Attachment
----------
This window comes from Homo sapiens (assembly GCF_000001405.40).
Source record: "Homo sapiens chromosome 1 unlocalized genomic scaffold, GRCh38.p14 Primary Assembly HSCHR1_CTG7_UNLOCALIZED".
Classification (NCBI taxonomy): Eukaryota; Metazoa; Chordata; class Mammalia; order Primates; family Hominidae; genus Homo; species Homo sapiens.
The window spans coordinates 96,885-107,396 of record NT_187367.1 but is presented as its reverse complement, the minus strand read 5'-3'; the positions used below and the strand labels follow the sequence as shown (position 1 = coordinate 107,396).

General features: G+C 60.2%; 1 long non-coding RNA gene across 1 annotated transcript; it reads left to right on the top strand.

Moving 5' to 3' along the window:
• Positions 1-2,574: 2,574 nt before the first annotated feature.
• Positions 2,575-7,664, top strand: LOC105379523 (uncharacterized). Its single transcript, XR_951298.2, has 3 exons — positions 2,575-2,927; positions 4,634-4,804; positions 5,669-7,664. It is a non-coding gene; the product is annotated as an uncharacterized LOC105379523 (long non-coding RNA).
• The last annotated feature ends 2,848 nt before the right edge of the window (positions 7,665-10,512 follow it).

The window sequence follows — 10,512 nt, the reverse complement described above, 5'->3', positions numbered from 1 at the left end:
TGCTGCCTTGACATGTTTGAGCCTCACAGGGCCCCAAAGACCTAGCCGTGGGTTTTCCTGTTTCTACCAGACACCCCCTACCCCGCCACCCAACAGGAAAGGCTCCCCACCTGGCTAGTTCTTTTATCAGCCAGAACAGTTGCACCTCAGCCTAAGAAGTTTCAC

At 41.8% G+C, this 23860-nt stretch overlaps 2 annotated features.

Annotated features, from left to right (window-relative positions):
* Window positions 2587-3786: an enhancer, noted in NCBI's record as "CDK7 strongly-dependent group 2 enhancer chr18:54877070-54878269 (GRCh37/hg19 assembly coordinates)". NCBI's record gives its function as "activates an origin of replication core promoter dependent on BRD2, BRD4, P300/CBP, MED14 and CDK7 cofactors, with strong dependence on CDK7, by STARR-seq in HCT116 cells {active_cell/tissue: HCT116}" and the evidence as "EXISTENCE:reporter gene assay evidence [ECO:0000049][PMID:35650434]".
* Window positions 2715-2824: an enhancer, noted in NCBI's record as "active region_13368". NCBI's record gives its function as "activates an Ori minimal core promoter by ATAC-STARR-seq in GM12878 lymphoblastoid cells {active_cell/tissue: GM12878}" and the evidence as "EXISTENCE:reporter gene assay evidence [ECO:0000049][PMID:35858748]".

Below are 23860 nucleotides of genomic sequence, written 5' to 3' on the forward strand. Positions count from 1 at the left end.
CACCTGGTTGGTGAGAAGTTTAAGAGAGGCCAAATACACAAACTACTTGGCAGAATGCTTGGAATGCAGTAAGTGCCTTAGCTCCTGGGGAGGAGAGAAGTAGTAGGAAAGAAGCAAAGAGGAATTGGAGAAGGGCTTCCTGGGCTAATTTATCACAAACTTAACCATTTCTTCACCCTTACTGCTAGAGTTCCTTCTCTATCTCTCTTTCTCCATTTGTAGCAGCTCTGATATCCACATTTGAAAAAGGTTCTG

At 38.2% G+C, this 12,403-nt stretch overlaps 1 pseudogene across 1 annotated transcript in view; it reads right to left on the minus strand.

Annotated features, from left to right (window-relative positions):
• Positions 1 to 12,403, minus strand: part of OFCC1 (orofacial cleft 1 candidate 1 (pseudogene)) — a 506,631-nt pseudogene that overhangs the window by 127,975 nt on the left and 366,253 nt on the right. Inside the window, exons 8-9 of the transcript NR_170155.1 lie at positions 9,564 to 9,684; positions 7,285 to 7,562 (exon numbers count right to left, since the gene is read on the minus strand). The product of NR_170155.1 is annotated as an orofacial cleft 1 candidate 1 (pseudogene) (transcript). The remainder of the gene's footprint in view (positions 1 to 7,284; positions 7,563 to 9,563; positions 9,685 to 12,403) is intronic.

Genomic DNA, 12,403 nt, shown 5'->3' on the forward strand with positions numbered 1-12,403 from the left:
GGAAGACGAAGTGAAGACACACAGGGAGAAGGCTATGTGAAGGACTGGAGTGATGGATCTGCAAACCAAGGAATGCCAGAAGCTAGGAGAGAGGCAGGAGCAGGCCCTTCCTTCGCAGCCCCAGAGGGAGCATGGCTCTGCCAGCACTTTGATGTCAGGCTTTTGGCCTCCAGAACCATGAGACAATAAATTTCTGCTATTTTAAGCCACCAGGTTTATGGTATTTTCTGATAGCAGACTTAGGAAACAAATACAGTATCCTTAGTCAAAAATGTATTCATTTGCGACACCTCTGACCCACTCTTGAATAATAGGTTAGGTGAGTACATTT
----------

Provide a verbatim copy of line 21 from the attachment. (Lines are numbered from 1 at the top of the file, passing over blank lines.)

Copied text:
Genomic DNA, 12,403 nt, shown 5'->3' on the forward strand with positions numbered 1-12,403 from the left: